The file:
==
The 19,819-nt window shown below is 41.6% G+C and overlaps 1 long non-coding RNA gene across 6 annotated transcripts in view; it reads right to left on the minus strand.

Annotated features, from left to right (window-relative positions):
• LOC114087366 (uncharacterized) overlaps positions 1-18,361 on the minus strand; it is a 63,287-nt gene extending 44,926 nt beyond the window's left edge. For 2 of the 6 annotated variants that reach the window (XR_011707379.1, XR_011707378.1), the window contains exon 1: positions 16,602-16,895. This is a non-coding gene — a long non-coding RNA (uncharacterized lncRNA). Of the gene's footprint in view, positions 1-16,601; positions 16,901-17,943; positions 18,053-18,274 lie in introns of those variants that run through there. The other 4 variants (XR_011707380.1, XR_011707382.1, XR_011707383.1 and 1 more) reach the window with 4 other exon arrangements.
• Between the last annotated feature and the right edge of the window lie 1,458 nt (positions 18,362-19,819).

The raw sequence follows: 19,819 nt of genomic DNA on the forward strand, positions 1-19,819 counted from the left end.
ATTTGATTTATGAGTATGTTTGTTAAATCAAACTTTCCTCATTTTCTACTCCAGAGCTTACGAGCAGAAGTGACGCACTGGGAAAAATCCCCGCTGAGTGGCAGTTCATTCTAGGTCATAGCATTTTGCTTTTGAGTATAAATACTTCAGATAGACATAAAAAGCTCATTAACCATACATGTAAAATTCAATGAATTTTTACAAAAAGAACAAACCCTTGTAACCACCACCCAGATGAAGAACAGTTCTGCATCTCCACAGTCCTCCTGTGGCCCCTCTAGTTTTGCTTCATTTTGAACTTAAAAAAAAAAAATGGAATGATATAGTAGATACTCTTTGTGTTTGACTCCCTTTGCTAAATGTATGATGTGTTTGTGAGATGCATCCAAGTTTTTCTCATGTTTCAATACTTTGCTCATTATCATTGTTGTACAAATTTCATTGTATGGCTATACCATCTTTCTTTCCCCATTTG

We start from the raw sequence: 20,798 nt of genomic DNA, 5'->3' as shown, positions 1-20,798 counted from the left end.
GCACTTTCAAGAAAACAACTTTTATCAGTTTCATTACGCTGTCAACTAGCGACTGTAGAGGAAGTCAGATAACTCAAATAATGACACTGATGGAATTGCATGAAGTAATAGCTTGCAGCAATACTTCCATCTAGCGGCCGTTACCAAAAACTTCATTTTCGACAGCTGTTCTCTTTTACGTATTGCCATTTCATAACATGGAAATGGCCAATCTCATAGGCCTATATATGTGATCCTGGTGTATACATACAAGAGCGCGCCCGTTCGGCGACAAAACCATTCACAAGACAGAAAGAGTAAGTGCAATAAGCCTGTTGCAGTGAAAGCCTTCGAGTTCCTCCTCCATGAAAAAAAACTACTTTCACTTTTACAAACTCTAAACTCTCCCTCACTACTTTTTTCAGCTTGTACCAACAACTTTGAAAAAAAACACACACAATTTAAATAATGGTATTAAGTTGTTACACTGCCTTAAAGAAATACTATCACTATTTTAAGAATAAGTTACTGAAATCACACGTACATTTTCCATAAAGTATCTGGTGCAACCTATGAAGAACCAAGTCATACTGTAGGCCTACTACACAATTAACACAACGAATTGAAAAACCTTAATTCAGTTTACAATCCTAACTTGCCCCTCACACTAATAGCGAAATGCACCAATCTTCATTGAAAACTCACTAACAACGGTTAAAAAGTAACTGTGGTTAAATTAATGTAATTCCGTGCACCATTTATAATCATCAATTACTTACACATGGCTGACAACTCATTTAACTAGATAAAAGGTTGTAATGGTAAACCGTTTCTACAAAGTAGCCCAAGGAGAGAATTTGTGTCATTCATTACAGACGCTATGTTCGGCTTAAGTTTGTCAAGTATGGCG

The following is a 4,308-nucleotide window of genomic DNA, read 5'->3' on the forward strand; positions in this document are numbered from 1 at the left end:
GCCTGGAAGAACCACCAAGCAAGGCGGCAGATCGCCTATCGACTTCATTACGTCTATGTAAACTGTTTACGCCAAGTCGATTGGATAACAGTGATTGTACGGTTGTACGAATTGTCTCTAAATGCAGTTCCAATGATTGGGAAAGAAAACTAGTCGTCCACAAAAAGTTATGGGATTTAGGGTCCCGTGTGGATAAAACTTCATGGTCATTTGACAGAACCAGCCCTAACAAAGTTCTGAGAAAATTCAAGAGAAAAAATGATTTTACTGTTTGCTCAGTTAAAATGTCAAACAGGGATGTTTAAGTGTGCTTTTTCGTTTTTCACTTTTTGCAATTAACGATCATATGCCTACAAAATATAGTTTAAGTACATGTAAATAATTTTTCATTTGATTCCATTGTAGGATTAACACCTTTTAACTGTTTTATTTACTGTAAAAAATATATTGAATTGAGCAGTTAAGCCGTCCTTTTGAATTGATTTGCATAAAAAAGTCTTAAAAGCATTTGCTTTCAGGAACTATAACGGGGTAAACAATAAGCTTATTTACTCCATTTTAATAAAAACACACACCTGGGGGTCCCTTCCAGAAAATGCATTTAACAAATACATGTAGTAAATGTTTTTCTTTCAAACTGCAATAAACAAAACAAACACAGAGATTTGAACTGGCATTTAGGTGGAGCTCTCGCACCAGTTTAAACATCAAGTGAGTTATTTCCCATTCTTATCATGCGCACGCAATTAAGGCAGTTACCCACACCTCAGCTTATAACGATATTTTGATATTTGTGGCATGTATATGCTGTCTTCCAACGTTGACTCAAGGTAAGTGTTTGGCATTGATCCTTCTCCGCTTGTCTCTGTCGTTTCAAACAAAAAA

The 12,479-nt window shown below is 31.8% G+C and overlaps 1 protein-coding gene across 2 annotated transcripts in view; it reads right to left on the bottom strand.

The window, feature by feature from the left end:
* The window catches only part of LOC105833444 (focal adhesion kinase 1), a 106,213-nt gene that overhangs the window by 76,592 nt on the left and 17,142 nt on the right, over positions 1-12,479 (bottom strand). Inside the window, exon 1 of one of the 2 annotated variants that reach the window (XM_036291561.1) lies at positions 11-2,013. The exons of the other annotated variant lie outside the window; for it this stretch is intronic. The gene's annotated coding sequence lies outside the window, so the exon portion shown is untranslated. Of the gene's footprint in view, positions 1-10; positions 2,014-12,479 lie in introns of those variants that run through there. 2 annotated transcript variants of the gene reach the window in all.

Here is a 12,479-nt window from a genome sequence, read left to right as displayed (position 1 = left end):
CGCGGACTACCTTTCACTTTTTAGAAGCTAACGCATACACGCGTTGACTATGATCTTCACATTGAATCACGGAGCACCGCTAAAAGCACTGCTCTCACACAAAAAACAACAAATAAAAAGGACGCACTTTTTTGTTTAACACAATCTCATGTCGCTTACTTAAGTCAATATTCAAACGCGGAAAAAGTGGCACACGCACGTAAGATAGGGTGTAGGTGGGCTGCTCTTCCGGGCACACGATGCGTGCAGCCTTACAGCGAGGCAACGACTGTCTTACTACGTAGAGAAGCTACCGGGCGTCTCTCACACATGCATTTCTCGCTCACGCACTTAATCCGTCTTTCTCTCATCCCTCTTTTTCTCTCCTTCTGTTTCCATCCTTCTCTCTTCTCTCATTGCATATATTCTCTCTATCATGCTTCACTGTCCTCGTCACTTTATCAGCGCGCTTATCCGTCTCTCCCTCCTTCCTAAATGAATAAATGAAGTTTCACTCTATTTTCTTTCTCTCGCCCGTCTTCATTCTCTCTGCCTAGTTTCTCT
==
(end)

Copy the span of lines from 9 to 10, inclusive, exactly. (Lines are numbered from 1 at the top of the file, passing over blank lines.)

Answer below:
The following is a 4,308-nucleotide window of genomic DNA, read 5'->3' on the forward strand; positions in this document are numbered from 1 at the left end:
GCCTGGAAGAACCACCAAGCAAGGCGGCAGATCGCCTATCGACTTCATTACGTCTATGTAAACTGTTTACGCCAAGTCGATTGGATAACAGTGATTGTACGGTTGTACGAATTGTCTCTAAATGCAGTTCCAATGATTGGGAAAGAAAACTAGTCGTCCACAAAAAGTTATGGGATTTAGGGTCCCGTGTGGATAAAACTTCATGGTCATTTGACAGAACCAGCCCTAACAAAGTTCTGAGAAAATTCAAGAGAAAAAATGATTTTACTGTTTGCTCAGTTAAAATGTCAAACAGGGATGTTTAAGTGTGCTTTTTCGTTTTTCACTTTTTGCAATTAACGATCATATGCCTACAAAATATAGTTTAAGTACATGTAAATAATTTTTCATTTGATTCCATTGTAGGATTAACACCTTTTAACTGTTTTATTTACTGTAAAAAATATATTGAATTGAGCAGTTAAGCCGTCCTTTTGAATTGATTTGCATAAAAAAGTCTTAAAAGCATTTGCTTTCAGGAACTATAACGGGGTAAACAATAAGCTTATTTACTCCATTTTAATAAAAACACACACCTGGGGGTCCCTTCCAGAAAATGCATTTAACAAATACATGTAGTAAATGTTTTTCTTTCAAACTGCAATAAACAAAACAAACACAGAGATTTGAACTGGCATTTAGGTGGAGCTCTCGCACCAGTTTAAACATCAAGTGAGTTATTTCCCATTCTTATCATGCGCACGCAATTAAGGCAGTTACCCACACCTCAGCTTATAACGATATTTTGATATTTGTGGCATGTATATGCTGTCTTCCAACGTTGACTCAAGGTAAGTGTTTGGCATTGATCCTTCTCCGCTTGTCTCTGTCGTTTCAAACAAAAAA